As interest grew, we realized we needed to offer more opportunities throughout the year for both individuals and teams. So, our leadership team decided to offer our employees the chance to formally volunteer during business hours, as long as they had approval from their managers.
What started as one formal day a year has now turned into hundreds of volunteer opportunities across the state that allow our employees to offer support to a wide variety of causes and needs.
With each passing year, we receive more and more feedback about how the TeamBlue volunteer program helps our employees come to BlueCross in the first place or why it’s a primary reason they plan to stay. It’s a unique way for our workforce to give back – and it helps them to know they have the company’s support.
How do you all find community partners for volunteer opportunities?
Chelsea: We always want to make sure we offer volunteer opportunities that our employees are passionate about, so each year, we ask them to share the causes and organizations that are the most important to them. This also helps us ensure there are a variety of opportunities in a variety of locations throughout the year. We also work to provide opportunities at a variety of dates and times so employees can find things that fit with their schedules – whether the choose to volunteer during the workday or not.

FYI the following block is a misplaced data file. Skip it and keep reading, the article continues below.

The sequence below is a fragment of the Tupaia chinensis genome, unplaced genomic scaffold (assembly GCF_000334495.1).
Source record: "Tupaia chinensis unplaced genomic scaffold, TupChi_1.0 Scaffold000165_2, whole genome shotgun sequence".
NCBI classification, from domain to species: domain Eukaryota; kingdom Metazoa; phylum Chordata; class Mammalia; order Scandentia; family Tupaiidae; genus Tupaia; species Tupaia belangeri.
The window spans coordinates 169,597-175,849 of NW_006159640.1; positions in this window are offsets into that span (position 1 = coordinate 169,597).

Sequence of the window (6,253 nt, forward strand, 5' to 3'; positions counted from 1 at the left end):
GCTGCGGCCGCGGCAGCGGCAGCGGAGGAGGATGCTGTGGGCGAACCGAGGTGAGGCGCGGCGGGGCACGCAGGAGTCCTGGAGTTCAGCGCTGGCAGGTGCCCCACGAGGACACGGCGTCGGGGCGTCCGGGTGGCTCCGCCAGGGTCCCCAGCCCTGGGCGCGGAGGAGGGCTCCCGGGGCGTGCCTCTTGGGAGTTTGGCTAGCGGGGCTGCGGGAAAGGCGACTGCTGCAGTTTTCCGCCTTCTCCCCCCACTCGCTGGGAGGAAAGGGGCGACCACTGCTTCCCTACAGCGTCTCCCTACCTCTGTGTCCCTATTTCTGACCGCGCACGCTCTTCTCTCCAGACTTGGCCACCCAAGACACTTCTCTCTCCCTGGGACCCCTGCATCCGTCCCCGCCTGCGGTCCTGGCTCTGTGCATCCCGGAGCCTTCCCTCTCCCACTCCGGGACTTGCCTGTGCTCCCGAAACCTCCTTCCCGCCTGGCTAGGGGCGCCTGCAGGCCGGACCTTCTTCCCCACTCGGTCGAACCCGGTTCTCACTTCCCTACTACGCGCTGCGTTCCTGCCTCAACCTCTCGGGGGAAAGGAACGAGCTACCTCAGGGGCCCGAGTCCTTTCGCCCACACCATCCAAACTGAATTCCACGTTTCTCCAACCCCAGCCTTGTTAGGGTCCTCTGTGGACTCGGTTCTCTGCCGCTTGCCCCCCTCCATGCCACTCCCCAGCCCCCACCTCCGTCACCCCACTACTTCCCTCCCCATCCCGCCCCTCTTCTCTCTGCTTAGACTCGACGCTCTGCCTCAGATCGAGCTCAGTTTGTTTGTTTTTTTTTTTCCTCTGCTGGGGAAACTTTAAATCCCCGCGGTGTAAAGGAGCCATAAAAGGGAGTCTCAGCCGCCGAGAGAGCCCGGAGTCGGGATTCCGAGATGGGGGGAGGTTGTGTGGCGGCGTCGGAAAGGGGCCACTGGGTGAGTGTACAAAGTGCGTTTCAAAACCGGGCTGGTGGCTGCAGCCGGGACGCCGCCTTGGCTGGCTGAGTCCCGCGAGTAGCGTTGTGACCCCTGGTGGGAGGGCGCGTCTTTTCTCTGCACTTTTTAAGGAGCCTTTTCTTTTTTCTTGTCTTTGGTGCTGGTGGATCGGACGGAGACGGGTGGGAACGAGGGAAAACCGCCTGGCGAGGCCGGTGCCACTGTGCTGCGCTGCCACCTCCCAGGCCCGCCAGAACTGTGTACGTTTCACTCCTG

Typically, if an organization reaches out with a funding request, we realize there is probably also a need for volunteers. If the funding request is for an event, we can offer extra hands to help them reduce costs.
Sometimes, we’ll have a special request come in for a team event for our employees, and we’ll gauge the organization’s interest in accommodating a group of volunteers.
COVID-19 has changed the way we do a lot of things. How has it affected our giving and our volunteering? What has your team done to adapt to the situation? Are you seeing an increased need for funding or other kinds of support?
Chelsea: Many of our community partners have had to cancel events and in-person volunteer opportunities while social distancing is necessary. In order to continue offering support, we’ve moved to virtual volunteer opportunities. For example, we’ve had employees join a phone bank to call and check in on senior citizens under quarantine. We’ve also created motivational videos for hospital patients, and employees have recorded themselves reading stories for local students.
On the funding side, requests have shifted to being more for programmatic support than for specific events. We’re continuing to consider all requests and working to ensure we make the biggest impact possible in support of our neighbors.
Thanks so much, Chelsea. That’s a really interesting behind-the-scenes look at how you and your team help guide our company’s philanthropic efforts. Is there anything else you’d like to share?
Chelsea: I’m so proud to work for BlueCross BlueShield of Tennessee. Our company makes giving back to our communities a priority, and I’m proud to play a role in bringing extra support to our neighbors across the state.